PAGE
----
I suggest doing the same with social media.  Post, reply and share in the morning, check comments and likes in the evening.  Let’s commit together, right here, right now, to limit (if not eradicate) aimless scrolling. I am guilty of this.  I even scroll when watching TV.  I don’t know about you, but my thumb is tired and I am fearful of carpal tunnel. How about we kick the bucket all together on this need to multi-task?  We don’t always have to be busy.  Let’s start getting in the habit of doing one thing at a time when it comes to “off time.”  Watch that movie, work out, eat dinner without your phone screen beaming in your face. Two big old guilty thumbs are pointing at my face right now.  I will stop answering emails on the stationary bike if you will.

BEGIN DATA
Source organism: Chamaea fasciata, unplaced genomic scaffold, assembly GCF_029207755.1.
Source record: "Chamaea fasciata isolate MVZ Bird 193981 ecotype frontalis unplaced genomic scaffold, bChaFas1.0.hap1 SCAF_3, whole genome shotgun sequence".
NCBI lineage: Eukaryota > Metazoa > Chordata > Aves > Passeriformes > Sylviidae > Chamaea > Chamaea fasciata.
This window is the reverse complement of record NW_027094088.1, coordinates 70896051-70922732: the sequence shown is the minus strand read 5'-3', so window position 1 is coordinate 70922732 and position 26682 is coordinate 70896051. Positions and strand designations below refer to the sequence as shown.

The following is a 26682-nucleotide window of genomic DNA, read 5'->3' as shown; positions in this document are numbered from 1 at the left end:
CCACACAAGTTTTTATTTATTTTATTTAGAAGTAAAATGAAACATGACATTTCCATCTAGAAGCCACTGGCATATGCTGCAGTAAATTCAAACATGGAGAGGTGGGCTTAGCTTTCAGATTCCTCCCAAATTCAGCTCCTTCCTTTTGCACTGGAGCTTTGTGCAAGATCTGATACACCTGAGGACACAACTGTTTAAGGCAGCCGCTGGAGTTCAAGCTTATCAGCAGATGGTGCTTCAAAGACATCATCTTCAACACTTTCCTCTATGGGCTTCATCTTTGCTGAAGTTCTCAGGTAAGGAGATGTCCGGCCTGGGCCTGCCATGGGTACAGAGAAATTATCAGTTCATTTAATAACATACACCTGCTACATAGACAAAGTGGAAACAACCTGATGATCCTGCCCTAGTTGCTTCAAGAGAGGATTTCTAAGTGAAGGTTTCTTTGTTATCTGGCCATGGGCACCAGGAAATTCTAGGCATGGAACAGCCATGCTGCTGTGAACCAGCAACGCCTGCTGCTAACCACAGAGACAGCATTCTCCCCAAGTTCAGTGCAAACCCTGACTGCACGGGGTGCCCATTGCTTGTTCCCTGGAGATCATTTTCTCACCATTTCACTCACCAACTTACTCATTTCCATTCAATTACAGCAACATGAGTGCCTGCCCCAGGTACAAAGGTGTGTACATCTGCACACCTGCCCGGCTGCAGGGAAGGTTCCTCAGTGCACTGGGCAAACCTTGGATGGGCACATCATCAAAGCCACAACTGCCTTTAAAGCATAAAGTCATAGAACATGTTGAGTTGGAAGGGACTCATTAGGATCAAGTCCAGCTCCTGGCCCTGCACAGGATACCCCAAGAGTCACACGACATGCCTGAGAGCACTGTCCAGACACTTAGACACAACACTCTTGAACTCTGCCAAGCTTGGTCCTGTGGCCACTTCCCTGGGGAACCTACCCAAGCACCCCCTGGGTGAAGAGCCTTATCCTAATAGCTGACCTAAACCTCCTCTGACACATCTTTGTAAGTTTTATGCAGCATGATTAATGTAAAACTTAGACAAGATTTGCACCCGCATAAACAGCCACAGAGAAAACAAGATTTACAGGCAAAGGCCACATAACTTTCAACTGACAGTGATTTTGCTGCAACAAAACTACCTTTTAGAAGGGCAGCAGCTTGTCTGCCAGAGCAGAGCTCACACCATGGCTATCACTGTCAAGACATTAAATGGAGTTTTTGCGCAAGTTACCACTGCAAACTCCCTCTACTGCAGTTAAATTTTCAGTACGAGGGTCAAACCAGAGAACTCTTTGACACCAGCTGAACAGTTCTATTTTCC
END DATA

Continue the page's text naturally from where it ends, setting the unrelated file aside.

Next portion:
When I asked artists about their self-care, many mentioned physical health and wellness.  Try to put aside thirty minutes a day just for exercise. Put on some of your kick-butt music and jog, ride your bike, or do yoga.  There’s no need for a gym membership if that’s not something you can do right now.  There are so many workout videos and apps available.  Work it into your commute by walking or riding a bike to work.  If physical fitness is a macro goal, make it a micro goal for a little chunk of each day.  Then you can cross it off your list too! Besides, exercising releases endorphins and helps relieve stress.  Once you get it into your routine, you’ll feel better for doing it.